Whether teaching Intro to Entrepreneurship at a community college, or Tech Entrepreneurship at Stanford, we know…
Experiential exercises are the key to engaging students.
In our continuing collaboration with Rebeca Hwang from Stanford, who introduced us to her Wish Game, we were excited by her invitation to share two of our lesson plans with her students.
Teaching at Stanford
Knowing that experiences are both the best to teach skills, we decided to introduce students to the difference between Inventors and Entrepreneurs with our award-winning Lottery Ticket Dilemma lesson plan. With our second lesson, we shifted our focus to customer interviews. We wanted students to walk away with a clear understanding of what questions they should, and more importantly, what questions they shouldn’t ask, during customer interviews.
Inventors Vs. Entrepreneurs
We chose to present this exercise because it creates a fun, experiential way for students to conceptualize customer behavior. They can also identify business opportunities, by demonstrating it’s not actually customer problems that drive behavior, but customer emotions.
After this game-based activity, students understand why some products are successful even if they don’t solve an obvious problem. This inspires them to identify non-problem based opportunities to leverage.
Customer Interviewing: Learning the Basics Through Gamification
We followed with another fun and interactive exercise designed to improve your students’ interviewing skills in just one lesson. During this class, students will identify what their problem interviewing goals should be and should not be. Those goals will point them to what questions they should and should not ask during customer interviews.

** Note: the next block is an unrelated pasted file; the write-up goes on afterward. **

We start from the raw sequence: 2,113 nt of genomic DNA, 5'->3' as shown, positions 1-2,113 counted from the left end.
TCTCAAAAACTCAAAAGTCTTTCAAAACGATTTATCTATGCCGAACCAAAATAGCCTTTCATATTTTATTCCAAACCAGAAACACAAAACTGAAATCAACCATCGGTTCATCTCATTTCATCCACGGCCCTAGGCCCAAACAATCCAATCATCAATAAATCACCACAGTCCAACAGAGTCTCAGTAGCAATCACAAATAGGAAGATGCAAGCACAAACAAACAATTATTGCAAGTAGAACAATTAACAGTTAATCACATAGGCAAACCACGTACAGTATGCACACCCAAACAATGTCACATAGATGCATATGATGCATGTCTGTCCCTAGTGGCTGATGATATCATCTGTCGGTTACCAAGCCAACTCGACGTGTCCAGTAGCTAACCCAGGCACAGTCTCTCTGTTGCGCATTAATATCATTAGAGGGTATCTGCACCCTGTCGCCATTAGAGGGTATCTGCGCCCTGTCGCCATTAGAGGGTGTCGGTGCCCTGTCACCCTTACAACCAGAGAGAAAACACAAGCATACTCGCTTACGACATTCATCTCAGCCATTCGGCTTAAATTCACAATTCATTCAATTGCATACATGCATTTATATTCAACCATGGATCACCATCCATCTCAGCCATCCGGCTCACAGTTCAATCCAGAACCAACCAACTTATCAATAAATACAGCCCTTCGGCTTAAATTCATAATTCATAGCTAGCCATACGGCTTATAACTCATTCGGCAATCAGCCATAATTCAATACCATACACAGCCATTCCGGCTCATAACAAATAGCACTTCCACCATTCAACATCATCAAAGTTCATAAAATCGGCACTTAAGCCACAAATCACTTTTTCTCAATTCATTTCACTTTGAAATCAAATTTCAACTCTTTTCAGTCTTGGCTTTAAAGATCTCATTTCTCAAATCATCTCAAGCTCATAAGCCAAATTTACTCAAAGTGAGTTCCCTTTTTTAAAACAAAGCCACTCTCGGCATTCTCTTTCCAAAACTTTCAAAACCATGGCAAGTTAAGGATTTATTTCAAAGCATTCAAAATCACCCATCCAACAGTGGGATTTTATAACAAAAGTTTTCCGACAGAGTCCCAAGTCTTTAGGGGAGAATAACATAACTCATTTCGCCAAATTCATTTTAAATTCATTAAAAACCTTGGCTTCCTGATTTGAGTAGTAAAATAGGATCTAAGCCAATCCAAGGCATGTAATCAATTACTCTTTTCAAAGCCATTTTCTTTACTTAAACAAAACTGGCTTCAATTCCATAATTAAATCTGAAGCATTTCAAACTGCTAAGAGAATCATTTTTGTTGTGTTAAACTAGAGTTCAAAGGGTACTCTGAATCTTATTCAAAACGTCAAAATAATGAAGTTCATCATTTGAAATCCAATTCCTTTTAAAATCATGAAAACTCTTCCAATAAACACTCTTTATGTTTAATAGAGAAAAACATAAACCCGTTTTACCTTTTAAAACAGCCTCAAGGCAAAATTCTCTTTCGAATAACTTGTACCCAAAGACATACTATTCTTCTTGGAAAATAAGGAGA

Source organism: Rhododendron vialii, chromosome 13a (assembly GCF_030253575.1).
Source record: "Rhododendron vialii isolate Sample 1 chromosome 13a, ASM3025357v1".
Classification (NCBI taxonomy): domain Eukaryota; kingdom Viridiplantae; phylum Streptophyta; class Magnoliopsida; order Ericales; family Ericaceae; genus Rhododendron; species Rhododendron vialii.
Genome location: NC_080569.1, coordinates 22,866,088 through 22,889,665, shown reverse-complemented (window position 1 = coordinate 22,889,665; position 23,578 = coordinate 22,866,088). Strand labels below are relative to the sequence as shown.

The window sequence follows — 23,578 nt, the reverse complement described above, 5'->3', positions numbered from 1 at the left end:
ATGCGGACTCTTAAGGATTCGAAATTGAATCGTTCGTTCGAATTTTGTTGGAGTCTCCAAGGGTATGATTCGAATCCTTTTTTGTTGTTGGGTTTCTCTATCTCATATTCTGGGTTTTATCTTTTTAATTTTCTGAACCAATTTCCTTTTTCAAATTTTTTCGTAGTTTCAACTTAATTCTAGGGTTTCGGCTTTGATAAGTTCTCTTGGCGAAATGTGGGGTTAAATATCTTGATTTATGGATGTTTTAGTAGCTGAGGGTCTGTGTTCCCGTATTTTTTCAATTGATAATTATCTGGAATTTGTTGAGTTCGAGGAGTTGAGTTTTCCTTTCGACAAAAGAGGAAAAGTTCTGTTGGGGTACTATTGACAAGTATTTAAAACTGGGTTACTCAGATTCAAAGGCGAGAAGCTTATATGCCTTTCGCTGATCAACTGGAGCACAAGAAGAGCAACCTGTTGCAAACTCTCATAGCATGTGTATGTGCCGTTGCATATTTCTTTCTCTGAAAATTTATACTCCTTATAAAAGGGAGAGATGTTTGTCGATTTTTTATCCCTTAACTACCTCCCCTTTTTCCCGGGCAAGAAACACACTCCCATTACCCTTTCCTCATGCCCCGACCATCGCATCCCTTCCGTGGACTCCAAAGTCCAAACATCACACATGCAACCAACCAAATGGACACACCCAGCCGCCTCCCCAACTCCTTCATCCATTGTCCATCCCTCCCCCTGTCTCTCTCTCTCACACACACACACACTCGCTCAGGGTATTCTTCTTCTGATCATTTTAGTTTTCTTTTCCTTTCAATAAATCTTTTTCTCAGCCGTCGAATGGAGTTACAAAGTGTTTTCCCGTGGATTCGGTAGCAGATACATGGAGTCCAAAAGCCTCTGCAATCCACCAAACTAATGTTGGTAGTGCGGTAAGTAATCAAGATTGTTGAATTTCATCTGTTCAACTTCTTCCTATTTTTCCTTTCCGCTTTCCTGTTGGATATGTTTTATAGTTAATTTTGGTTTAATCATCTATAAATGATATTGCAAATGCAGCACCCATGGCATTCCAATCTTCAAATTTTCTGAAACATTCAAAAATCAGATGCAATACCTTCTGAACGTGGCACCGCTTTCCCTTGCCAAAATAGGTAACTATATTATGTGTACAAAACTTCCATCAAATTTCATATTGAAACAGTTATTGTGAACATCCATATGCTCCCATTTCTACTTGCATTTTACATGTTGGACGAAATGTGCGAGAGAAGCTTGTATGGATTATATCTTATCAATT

After the card game, we provided an interview script template to the students. They can use this script as the basis for any problem discovery interview they conduct. This robust script will increase the quality of their interviews, and their confidence in conducting them.
Students Love Engaging Entrepreneurship Classes
After our two lesson plans were concluded, one thing was very clear: students love to be engaged in the classroom. Here is a snapshot of some of our feedback:
We were delighted to get this real-time feedback from Stanford students. We believe in practicing what we preach and the opportunity to teach at Stanford allowed us to perform our own customer discovery interviews. The overall response was two-fold. The students:
- Loved how engaging the lessons were
- Appreciated learning a new, practical skill
Rigorous and Accessible Entrepreneurship Curriculum
But what excites us most about the work we do at TeachingEntrepreneurship.org is that these same exercises are accessible and loved by a wide range of students and university professors like. You can find our curriculum in:
Don’t Take Our Word for it
No Matter Where You’re Teaching
Our goal continues to be to move the art and science of teaching entrepreneurship forward. Customer Interviewing Cards and the Inventors vs. Entrepreneurs presentation are just a few the experiential exercises we’ve created. If you’d like to see how the Inventor vs. Entrepreneur lesson can work in your classroom, click to learn more. We hope you give them a shot, and if you, and your students enjoy, check out the full Experiential Entrepreneurship Curriculum (ExEC).
It’s free for any/all entrepreneurship teachers, so you’re welcome to share it.